In 2003, upon arriving to the Bay Area, I came across a playing card lying in the street and decided to pick it up.  There was something intriguing about it lying there, forgotten, scuffed, and useless while simultaneously rendering the deck from which it was lost useless, too. I took it home. It wasn't long before I found another. I picked that up and took it with me, too. Once I started paying attention, I found them regularly, though there have been long periods between discovery. Occasionally I would find one and then immediately a handful of others from the same deck. I began to wonder how long it would take to piece together a full set.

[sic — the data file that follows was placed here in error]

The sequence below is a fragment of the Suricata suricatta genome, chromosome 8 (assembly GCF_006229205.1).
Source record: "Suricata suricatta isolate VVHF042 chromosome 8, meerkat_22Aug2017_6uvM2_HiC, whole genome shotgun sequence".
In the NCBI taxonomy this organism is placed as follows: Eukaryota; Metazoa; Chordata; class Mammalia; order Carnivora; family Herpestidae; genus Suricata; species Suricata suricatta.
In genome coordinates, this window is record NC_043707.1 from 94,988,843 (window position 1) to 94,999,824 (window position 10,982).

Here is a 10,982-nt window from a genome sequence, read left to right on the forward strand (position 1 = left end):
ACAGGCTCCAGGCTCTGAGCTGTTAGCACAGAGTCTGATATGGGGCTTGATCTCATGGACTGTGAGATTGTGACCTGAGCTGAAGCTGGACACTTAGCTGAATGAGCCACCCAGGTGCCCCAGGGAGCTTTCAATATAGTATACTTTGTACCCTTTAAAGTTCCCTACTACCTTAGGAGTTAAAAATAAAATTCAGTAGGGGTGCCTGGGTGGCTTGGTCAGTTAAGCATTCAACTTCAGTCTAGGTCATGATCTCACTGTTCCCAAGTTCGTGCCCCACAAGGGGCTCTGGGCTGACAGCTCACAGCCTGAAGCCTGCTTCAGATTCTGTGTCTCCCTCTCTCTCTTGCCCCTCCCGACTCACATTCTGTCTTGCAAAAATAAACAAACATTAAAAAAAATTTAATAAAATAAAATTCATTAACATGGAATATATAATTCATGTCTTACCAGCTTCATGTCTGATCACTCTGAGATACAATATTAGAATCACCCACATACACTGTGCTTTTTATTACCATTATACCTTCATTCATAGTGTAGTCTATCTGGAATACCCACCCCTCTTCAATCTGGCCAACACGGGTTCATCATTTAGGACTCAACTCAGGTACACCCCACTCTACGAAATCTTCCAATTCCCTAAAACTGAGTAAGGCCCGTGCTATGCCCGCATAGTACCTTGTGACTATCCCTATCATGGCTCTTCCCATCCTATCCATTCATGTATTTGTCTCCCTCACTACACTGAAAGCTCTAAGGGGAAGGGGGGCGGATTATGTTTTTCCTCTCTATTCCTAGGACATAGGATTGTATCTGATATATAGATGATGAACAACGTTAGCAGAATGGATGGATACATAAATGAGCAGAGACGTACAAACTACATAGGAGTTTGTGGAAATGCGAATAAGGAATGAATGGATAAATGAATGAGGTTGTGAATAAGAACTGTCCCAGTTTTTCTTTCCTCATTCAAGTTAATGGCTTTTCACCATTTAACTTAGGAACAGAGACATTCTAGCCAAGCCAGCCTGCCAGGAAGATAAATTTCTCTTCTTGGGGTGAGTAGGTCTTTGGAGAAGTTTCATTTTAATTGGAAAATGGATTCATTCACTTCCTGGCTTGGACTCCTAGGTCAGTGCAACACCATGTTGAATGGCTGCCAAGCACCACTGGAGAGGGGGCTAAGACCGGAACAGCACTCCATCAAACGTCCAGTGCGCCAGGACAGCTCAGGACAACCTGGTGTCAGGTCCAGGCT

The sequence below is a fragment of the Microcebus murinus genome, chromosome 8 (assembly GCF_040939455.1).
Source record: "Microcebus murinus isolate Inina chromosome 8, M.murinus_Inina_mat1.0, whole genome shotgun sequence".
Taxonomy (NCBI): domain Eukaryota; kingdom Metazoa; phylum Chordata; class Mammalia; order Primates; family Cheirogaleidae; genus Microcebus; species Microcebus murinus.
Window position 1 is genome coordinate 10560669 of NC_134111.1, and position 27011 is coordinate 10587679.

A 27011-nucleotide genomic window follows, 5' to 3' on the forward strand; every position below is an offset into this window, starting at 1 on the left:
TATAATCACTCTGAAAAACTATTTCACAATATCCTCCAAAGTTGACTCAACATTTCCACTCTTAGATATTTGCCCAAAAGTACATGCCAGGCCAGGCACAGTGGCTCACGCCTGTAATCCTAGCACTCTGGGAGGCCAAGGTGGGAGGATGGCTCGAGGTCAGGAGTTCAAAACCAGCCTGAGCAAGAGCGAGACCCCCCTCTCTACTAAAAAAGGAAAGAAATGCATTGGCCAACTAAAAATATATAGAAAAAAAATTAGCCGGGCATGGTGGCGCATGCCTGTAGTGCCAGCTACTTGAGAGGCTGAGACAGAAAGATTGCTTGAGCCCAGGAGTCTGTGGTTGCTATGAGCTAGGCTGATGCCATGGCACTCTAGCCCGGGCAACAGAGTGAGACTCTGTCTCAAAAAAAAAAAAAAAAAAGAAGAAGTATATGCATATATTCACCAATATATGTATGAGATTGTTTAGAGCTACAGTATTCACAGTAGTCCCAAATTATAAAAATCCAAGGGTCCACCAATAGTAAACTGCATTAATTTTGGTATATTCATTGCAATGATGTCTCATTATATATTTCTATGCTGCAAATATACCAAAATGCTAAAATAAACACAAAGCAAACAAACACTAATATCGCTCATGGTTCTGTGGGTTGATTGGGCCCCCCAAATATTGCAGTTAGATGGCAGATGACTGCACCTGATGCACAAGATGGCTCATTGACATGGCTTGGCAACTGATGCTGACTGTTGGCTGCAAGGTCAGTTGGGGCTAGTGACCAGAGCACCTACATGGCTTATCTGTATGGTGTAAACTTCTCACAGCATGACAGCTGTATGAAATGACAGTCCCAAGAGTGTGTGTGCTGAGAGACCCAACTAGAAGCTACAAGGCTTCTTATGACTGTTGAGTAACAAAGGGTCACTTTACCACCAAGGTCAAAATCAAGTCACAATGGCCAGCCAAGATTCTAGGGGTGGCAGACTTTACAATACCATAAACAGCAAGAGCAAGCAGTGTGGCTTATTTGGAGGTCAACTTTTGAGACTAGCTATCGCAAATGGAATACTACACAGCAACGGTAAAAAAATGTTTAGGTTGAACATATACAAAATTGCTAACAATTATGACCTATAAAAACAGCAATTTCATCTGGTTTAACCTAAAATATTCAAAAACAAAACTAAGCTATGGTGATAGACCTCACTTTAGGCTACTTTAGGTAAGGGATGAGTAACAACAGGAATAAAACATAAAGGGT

One might consider that what is even just passively considered is made easier to see. Our minds, being the pattern-matching engines that they are, can be tuned over time to identify visual repetitions. In looking more closely at these repetitions, unique details emerge. Similarly, the mind can be tuned to ignore visual frequencies. Where one might see a piece of trash, I see a mystery, and what potentially constitutes a missing piece.
Twelve years later I have, among others, 5 twos, 8 threes, 9 nines, 7 queens, and 4 jokers, but I still don't have a full deck.
This portfolio represents a handful of my favorites.